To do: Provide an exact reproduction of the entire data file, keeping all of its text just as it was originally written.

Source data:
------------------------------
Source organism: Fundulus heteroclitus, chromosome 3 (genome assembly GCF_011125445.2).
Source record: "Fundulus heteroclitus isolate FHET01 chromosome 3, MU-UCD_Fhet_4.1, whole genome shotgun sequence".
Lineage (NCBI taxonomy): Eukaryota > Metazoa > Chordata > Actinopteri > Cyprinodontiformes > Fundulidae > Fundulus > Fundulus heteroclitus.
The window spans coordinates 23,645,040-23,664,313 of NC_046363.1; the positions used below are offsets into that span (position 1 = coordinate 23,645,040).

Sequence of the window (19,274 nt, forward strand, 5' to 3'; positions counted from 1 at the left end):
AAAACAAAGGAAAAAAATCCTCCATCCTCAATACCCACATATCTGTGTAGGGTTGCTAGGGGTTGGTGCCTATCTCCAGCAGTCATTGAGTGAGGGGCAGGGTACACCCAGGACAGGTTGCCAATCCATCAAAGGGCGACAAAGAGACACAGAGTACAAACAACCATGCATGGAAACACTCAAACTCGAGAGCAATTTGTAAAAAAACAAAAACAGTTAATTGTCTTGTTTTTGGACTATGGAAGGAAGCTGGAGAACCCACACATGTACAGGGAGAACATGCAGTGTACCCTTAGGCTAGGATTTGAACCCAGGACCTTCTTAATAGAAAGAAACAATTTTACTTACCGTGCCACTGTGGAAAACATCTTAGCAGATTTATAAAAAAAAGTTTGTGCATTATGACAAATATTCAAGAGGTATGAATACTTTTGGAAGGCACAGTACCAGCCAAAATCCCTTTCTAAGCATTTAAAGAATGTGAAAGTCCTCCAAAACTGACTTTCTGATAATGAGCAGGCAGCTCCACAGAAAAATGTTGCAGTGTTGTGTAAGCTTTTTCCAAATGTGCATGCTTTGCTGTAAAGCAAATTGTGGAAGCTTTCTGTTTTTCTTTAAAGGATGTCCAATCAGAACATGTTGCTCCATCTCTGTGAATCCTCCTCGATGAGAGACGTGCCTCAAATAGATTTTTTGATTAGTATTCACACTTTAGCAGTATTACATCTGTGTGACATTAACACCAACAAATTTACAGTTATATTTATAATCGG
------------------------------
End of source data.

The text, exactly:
Source organism: Fundulus heteroclitus, chromosome 3 (genome assembly GCF_011125445.2).
Source record: "Fundulus heteroclitus isolate FHET01 chromosome 3, MU-UCD_Fhet_4.1, whole genome shotgun sequence".
Lineage (NCBI taxonomy): Eukaryota > Metazoa > Chordata > Actinopteri > Cyprinodontiformes > Fundulidae > Fundulus > Fundulus heteroclitus.
The window spans coordinates 23,645,040-23,664,313 of NC_046363.1; the positions used below are offsets into that span (position 1 = coordinate 23,645,040).

Sequence of the window (19,274 nt, forward strand, 5' to 3'; positions counted from 1 at the left end):
AAAACAAAGGAAAAAAATCCTCCATCCTCAATACCCACATATCTGTGTAGGGTTGCTAGGGGTTGGTGCCTATCTCCAGCAGTCATTGAGTGAGGGGCAGGGTACACCCAGGACAGGTTGCCAATCCATCAAAGGGCGACAAAGAGACACAGAGTACAAACAACCATGCATGGAAACACTCAAACTCGAGAGCAATTTGTAAAAAAACAAAAACAGTTAATTGTCTTGTTTTTGGACTATGGAAGGAAGCTGGAGAACCCACACATGTACAGGGAGAACATGCAGTGTACCCTTAGGCTAGGATTTGAACCCAGGACCTTCTTAATAGAAAGAAACAATTTTACTTACCGTGCCACTGTGGAAAACATCTTAGCAGATTTATAAAAAAAAGTTTGTGCATTATGACAAATATTCAAGAGGTATGAATACTTTTGGAAGGCACAGTACCAGCCAAAATCCCTTTCTAAGCATTTAAAGAATGTGAAAGTCCTCCAAAACTGACTTTCTGATAATGAGCAGGCAGCTCCACAGAAAAATGTTGCAGTGTTGTGTAAGCTTTTTCCAAATGTGCATGCTTTGCTGTAAAGCAAATTGTGGAAGCTTTCTGTTTTTCTTTAAAGGATGTCCAATCAGAACATGTTGCTCCATCTCTGTGAATCCTCCTCGATGAGAGACGTGCCTCAAATAGATTTTTTGATTAGTATTCACACTTTAGCAGTATTACATCTGTGTGACATTAACACCAACAAATTTACAGTTATATTTATAATCGG